At first, all the things you must do as a student sound like a lot to handle, but, trust me, it will all come naturally, and you will eventually learn to handle your tasks with ease!
Things you need to know before studying Engineering at Herts
When you arrive at university, you will be overwhelmed with many emotions: some students get excited about all the new people they are about to meet, others feel intimidated by the new environment. Regardless of how you feel, try not to compare university to anything you have experienced before. I have already gone through this stage and I can tell you that university life is differs a lot from anything I have experienced so far. If you feel nervous, know that you are not alone. You are on the same boat with more than 1500 other newly arrived students, so just open yourself up for this new opportunity and go out and speak to people. You won’t believe how easy it is to make friends, especially during Fresher’s Week and at The Forum.
Many people believe that you can only be a good Engineering student if you have taken A-Levels in Mathematics, but you will be pleased to hear that this is not true. I graduated from high school with a diploma in foreign languages and my knowledge in mathematics has always been average. Nevertheless, my performance in all mathematics and mathematics related modules in university has been excellent so far. The teaching staff is so good and there is so much support at uni, that you can rest assured you will receive the best help you can get if you struggle with studies.
As a student in engineering, you will not be required to read too many articles or books. Do not get me wrong, there will be a lot of work and you will really have to put effort into studying if you want to have good grades. For most of the time, you will be working on various software programs, you will spend a good portion of your time in laboratories and at the Learning Resource Centre (LRC) and you will also, depending on how good you are at maths, have to invest some or a lot of your time into solving exercises. Group projects are also an essential part of your experience at university.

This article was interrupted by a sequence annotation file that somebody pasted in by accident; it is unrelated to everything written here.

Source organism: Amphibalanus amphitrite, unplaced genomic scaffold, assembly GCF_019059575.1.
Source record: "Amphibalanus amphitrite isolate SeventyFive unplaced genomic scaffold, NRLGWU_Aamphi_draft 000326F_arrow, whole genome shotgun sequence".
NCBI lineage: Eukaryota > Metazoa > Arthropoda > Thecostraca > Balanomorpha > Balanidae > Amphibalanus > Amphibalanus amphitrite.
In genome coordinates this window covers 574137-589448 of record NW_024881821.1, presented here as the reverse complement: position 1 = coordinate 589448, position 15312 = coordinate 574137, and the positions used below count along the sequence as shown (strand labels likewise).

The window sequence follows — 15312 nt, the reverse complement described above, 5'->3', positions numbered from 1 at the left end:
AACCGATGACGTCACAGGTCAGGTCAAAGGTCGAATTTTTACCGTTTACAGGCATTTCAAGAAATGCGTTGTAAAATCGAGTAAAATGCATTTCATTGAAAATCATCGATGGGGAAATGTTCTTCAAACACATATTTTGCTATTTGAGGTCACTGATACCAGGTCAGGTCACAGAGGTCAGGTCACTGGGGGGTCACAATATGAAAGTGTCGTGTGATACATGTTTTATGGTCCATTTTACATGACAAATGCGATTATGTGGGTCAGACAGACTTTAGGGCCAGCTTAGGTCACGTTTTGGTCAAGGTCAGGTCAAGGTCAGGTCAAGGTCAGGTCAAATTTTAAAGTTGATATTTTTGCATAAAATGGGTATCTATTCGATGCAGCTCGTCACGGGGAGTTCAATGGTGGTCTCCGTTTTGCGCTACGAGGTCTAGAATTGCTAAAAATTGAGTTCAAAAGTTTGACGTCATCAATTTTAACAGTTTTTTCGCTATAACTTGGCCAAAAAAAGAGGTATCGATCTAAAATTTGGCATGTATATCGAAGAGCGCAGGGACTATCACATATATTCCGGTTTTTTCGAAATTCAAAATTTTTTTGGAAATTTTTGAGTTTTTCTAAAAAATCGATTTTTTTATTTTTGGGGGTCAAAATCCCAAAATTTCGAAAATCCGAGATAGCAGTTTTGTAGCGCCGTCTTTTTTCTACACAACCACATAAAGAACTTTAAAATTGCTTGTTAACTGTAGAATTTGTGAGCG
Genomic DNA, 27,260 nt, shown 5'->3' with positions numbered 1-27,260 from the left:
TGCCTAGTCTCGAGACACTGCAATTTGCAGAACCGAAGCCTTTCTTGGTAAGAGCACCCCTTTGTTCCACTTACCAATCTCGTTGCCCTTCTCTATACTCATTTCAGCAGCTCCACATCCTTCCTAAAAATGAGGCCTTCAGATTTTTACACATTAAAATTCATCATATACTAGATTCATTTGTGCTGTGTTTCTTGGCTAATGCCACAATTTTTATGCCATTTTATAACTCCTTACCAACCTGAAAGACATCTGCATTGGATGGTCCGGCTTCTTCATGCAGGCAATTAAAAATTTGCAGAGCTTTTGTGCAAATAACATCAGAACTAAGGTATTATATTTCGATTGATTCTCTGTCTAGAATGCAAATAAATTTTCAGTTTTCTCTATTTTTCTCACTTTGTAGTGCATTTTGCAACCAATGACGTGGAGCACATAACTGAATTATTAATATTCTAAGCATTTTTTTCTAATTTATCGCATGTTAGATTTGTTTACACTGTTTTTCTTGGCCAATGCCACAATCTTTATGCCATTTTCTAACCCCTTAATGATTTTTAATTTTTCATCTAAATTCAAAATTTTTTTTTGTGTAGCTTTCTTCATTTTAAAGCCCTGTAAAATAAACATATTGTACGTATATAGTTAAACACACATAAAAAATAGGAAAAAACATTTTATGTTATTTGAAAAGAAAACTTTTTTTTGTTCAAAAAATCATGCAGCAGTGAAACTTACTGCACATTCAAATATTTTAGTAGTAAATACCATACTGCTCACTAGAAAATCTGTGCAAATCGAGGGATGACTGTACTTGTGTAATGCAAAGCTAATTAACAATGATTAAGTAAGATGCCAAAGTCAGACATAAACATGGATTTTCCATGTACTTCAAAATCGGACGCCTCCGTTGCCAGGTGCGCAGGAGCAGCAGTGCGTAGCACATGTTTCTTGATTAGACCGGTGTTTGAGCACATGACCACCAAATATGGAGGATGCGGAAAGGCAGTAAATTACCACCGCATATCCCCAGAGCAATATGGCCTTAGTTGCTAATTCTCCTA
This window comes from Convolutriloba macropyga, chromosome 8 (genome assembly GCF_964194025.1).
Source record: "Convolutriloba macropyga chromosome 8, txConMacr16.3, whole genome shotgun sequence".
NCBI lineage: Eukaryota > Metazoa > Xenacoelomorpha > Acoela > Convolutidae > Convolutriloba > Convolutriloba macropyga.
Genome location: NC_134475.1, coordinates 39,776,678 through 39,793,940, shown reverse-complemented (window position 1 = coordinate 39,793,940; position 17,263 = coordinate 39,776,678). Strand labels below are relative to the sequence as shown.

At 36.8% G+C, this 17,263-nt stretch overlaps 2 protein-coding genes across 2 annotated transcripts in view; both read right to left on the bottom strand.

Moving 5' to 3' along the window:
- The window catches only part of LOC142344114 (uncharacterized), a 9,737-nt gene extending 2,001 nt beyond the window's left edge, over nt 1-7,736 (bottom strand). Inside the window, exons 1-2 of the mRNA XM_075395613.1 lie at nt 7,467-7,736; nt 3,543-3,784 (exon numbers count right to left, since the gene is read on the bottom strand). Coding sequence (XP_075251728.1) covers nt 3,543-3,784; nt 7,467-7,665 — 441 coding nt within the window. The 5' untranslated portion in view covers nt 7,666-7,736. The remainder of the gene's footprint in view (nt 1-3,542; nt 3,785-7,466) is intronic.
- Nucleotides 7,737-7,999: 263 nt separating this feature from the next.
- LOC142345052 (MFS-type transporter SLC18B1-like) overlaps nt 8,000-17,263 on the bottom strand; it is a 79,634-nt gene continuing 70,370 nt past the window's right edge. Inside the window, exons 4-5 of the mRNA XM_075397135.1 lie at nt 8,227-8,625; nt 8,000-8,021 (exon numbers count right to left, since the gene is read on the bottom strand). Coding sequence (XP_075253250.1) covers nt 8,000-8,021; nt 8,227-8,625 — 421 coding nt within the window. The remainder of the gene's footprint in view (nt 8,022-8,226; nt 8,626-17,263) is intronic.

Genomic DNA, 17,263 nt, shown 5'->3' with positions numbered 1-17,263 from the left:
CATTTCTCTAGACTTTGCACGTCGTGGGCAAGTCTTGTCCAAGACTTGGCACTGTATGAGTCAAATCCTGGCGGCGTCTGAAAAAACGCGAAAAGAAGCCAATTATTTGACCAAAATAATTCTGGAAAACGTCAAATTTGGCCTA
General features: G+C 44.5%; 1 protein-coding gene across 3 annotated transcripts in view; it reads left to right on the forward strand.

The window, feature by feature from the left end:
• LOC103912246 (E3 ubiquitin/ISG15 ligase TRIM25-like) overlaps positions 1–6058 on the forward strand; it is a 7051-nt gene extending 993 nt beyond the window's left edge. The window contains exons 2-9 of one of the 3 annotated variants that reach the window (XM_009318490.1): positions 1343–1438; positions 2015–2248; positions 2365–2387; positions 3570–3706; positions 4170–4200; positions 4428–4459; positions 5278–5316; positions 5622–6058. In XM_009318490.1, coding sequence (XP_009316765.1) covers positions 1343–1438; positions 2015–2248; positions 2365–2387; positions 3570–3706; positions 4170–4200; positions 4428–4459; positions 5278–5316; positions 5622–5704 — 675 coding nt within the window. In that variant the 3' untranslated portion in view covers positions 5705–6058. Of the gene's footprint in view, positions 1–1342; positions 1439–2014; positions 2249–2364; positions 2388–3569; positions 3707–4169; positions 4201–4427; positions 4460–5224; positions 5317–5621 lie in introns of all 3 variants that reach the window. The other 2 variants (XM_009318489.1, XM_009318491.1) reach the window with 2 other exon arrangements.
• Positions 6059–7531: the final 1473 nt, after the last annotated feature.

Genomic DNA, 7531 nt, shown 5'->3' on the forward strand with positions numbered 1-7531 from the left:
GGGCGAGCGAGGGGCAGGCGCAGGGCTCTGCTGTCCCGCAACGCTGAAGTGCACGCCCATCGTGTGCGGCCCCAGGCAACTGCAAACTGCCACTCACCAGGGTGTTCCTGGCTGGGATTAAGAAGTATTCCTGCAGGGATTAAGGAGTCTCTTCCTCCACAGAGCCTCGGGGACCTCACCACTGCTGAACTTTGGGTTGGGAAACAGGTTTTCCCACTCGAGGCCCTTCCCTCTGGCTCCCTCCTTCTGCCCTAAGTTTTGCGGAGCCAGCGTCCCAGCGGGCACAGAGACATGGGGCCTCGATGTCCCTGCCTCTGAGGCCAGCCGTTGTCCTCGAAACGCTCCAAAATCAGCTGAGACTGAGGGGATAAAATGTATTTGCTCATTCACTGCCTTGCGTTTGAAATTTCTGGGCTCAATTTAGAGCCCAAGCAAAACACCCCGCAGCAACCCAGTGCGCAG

The nature of a job as an engineer in almost any company requires you to work well in a team. University is really good at preparing you for that and therefore most of your assignments will require you to work well in a team. Some people are naturally good at that, others, like me, are not that good at it, but you will learn fairly quickly. Be prepared to spend the majority of your time working on assignments with fellow students. The environment is really relaxing and, often times, working together is so fun that you don’t notice how time flies.
In engineering, you will be assessed mostly through group or individual assignments, practical lab works and exams. The ways of assessing you are very similar to how your performance at a company will be assessed: some of them test your ability to work in a group and others test your performance under pressure. Either way, every type of assessment has benefits that will prepare you for a career as an engineer.
Managing your time wisely is crucial for succeeding at university and later on in life. So, a piece of advice I could give to you would be to learn to regularly check your schedule and plan out your activities at least a week in advance. It’s very helpful that you can download the lecture timetable on your mobile device and easily keep track of your engagements and work other activities around them.